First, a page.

Why Get a Business Loan?

Why Get a Business Loan?

While the US economy continues to pick up steam from the big recession, companies are looking for growth capital and, as a result, commercial banks begin to be in style again. If something we can be confident both as consumers and producers in the US, business cycles are a certain reality that requires wisdom and discipline to anticipate and prepare enough for but more on this in another article. The focus on this article is to have legitimate and profitable reasons for getting a business loan.

In my experience as both a commercial banker and corporate finance consultant, the purpose of obtaining a business loan has been for both good and bad reasons. First things first, debt capital if not delivered properly becomes a fast and fast way for any business to go badly. The use of a bank loan for business purposes is not bad. Thats why an entrepreneur needs it. In the preparation for a corporate loan, is the first question that deserves a reasonable answer that it is an absolute necessity for the business to get this loan? In other words, if the business does not receive the loan, it will lead to some significant negative consequences for the business?

Lets handle the first observation. What are the good and bad reasons for getting a loan? As mentioned earlier, entrepreneurs see a loan for some reason under the sun. The primary reasons I noticed were that there was no positive cash flow and or or refinancing of existing debt, which in more situations than personal loans were used to finance business expenses notice here as I did not say EXPANSION. Heres a rail rule to get a good reason to get a loan for any business. Ensure that cash flow is positive, stable and healthy in the foreseeable future. The debt capital is intended to supplement and grow cash flow, not to replace it. If the business experiences problems with cash flow, entrepreneurs and or or bosses must dig deep and analyze the business and the market do not make the problem WARNING by getting into debt. Next. Lets look at one or two metrics that can help create the right mentality to get a business loan.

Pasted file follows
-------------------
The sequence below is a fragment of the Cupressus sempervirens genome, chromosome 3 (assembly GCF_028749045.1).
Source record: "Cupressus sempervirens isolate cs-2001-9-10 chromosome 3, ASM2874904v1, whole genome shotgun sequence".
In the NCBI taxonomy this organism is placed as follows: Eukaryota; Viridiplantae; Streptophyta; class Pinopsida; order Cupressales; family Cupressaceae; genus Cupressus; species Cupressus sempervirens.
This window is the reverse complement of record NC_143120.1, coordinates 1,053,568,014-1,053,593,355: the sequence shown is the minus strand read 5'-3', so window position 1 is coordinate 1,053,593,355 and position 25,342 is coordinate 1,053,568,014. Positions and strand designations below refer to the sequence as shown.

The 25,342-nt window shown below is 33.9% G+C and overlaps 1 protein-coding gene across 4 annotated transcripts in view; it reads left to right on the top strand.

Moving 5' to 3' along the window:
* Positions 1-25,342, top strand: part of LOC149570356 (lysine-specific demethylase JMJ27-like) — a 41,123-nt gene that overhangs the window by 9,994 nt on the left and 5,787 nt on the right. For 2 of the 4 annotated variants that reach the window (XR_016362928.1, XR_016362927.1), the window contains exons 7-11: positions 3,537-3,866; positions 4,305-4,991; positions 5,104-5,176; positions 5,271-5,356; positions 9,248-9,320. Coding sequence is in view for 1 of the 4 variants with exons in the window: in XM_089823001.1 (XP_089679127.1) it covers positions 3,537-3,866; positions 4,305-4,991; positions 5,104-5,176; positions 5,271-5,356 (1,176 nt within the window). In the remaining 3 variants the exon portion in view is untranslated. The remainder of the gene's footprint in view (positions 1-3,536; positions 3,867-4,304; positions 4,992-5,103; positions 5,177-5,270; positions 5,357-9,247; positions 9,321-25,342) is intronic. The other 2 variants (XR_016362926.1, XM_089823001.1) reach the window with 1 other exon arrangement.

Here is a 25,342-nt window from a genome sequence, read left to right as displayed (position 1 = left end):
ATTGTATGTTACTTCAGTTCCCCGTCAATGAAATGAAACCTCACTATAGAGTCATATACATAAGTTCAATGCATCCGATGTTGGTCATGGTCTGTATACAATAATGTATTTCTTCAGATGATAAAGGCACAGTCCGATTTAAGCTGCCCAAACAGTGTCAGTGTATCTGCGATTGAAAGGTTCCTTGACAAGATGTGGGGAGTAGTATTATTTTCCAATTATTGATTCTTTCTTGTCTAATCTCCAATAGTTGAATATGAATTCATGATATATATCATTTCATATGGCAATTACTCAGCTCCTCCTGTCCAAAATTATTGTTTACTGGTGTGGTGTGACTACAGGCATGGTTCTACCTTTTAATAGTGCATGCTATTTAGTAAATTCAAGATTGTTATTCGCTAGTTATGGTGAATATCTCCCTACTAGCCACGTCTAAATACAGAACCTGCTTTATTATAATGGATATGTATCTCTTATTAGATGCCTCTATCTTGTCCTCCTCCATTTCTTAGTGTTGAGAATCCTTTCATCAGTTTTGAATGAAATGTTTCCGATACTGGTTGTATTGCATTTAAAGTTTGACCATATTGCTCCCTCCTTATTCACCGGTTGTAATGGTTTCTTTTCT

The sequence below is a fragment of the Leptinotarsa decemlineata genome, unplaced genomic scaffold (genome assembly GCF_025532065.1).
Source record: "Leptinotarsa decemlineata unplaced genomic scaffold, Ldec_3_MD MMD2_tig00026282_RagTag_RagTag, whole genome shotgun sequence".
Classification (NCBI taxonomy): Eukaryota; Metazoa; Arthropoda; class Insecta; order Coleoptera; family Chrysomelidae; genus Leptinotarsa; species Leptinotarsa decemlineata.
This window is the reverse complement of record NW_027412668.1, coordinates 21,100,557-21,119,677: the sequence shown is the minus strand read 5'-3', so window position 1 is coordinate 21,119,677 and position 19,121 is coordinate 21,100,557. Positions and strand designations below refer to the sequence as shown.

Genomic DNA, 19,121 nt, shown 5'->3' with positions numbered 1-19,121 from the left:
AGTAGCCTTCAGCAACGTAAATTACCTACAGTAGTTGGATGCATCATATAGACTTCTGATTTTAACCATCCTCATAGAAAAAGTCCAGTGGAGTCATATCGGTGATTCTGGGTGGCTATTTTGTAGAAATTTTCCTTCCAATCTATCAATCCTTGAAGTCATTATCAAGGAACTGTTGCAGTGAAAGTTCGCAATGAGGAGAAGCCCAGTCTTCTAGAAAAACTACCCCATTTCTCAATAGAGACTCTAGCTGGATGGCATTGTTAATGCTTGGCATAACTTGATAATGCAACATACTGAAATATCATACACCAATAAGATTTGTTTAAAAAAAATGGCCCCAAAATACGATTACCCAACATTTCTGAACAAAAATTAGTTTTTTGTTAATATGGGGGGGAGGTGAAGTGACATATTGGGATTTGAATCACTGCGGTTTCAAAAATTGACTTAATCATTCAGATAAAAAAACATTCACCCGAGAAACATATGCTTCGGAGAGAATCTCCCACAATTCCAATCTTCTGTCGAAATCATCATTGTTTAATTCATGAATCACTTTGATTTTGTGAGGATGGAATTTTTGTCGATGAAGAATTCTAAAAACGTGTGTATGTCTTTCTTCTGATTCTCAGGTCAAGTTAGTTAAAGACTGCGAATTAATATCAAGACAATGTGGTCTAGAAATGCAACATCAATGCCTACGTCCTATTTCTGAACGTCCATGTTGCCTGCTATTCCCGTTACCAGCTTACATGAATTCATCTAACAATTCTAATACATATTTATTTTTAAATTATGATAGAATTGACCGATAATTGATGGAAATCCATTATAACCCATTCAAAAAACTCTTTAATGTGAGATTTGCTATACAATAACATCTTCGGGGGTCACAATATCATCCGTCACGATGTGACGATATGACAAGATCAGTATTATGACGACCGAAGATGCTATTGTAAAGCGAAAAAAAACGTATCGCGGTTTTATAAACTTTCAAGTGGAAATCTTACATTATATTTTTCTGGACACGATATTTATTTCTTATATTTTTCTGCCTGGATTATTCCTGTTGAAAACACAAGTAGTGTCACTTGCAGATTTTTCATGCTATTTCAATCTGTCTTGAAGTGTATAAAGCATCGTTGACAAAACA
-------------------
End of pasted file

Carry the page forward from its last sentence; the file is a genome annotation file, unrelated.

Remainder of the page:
The first metric well reveals is the return on equity. In order not to get into any CNBC financial technical jargon we can keep it simple. ROI returns you if you make some money to keep yourself in business. To calculate, take profit if any after accounting for costs, and divide it into the amount you invested in the business. Expressed as a percentage, the higher the number, the better because it states that the business is a money-maker. Even ROI metrics are a good indicator of whether the business is cash flow positive. Remember, the profit is good, but a healthy, positive cash flow is KING.

The last measurement value points out the debt-to-equity ratio. Again for simplicity, the debt ratio can let you know how hired or indebted the business is. To calculate share the total debt with total equity. The underlying reason why this relationship is so powerful is that it forces the companys owners and or or managers to really understand and understand the debt and capital that make up the capital structure. A fair share of high debt equity companies experiences marginal cash flow levels due to interest and other mandatory debt payments, which in turn are fixed predetermined repayment plan. As a removal, you do not derive unnecessary debt just because it will occur. Have a plan describing how the business will not only pay off the debt but be in a better position financially and operationally after repayment.

In the end, we talked about the importance of having a solid and good reason to get business debt, which is to make it legitimate and that the business already has a positive cash flow. We also raised two powerful metrics to give you more peace in your quest to get a loan. return on equity and debt or equity ratio. Apart from the calculations that these measurements require, they also force one to intuitively know and understand the risk and stability of the capital structure instead of obtaining debt capital.




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